Tag Archives: Mark Hayden

Big News: SoCal PGA Honors Blog W/2014 Media Award

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Here’s a great way to start a week: Announcing you won something.

I was informed last week that I’ve been chosen as the 2014 Media Person of the Year by the Southern California PGA’s San Diego Chapter. It’s obviously gratifying and always an honor to win something like this, but I’m particularly appreciative of this award since I’m living in a new area and it comes from a group of people (the PGA pros) that I respect and really enjoy working with.

In particular, I have Mark Hayden, General Manager of Eagle Crest and member of the PGA board, to thank for this. He’s been a supporter of mine from the beginning and nominated me back when I didn’t even there was something to be nominated for.

Anyway, this is the endorsement Mark wrote for my LinkedIn after nominating me:

“I have had the pleasure of knowing Corey Ross for over three years now, beginning with him being a student in my class at the Golf Academy of America. The enthusiasm and passion he showed for the game then he now expresses in his writings.

“His regular blog posts and magazine articles have been a great a promoter of the Southern California golf experience, as well as promoting the SDPGA, Junior Golf, PGA professionals and the game as a whole. He work has been well received in the golfing community.

“That’s why, though he’s only been doing this in San Diego for barely more than year, I felt he was worthy of nomination as the SDPGA’s 2014 Media Person of the Year. This annual award given by the SDPGA and its more than 400 members recognizes the media person who contributes the most to golf in the greater San Diego area. This honor can only be awarded to someone who has shown dedication to promoting the game and who has many supporting contributions, but Corey’s work has quickly met this criteria as his professionalism has earned him an impressive roster of golf clients, including TaylorMade Golf, JC Golf and Maderas Golf Club.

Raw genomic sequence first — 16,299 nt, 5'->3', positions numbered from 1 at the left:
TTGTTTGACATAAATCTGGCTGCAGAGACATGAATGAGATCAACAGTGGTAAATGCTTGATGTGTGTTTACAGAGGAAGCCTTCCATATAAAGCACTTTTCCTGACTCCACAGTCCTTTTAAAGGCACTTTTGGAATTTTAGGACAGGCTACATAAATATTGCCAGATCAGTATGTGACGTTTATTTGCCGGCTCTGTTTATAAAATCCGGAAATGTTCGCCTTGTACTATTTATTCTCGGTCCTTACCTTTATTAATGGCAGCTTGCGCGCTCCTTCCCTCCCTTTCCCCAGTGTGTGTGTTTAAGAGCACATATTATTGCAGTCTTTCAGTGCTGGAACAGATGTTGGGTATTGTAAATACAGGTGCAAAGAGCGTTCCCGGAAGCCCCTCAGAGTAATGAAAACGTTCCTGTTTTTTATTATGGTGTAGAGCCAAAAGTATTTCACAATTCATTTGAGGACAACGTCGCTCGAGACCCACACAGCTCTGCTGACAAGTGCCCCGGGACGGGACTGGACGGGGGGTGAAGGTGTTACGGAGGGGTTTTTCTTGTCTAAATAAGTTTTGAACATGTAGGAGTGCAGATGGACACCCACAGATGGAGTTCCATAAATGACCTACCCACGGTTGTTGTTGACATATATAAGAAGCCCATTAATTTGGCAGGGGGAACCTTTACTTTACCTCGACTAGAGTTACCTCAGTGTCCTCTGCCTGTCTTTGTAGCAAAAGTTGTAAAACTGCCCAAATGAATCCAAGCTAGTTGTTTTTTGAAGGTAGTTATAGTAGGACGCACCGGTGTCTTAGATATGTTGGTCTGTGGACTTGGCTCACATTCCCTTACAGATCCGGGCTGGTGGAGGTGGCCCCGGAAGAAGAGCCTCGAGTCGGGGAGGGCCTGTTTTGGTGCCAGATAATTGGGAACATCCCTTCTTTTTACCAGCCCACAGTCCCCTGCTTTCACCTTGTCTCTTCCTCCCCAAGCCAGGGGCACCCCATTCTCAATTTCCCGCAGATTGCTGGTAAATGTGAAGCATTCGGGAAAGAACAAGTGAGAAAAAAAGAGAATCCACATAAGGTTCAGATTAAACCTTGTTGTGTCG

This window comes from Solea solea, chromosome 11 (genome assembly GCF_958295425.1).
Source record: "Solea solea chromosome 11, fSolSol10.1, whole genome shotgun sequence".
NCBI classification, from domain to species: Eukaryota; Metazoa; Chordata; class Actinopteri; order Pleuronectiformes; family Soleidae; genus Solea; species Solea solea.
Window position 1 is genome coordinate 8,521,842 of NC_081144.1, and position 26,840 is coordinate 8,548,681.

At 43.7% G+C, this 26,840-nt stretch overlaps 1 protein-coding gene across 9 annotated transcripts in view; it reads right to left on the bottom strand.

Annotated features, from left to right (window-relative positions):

“I wish him well in future endeavors and know he’ll continue to diligently and creatively work to spread the word about the golfing good life we all enjoy in Southern California.”

There really isn’t any more that I could want someone to say about my work than that. There are plenty of others who’ve been supportive along the way, but I’d be quite remiss if I didn’t mention my editor at Southland Golf, Al Petersen, who gave the first assignment that got the ball rolling on all of this and gave me my new professional life in California.

Then I started the blog and started blogging for JC Golf and 160-some posts later socalgolfblog.com is now award-winning. I’d like to thank all my clients, but in particular Maderas General Manager Bill O’Brien who had a hand in pointing me in the right direction from the beginning in terms of marketing needs for golf courses. His openness, honesty and friendship have been invaluable while I’ve been figuring out a direction for my work.

I’m hopeful that other courses and course groups will see the content need the way JC Golf and Maderas do and that I can help more of them promote the incredible playing experiences Southern California golf has to offer.

Beyond that, I hope my readers have similarly appreciated what they find here. It’s been fun to watch the readership grow and I hope for only more of the same in 2015.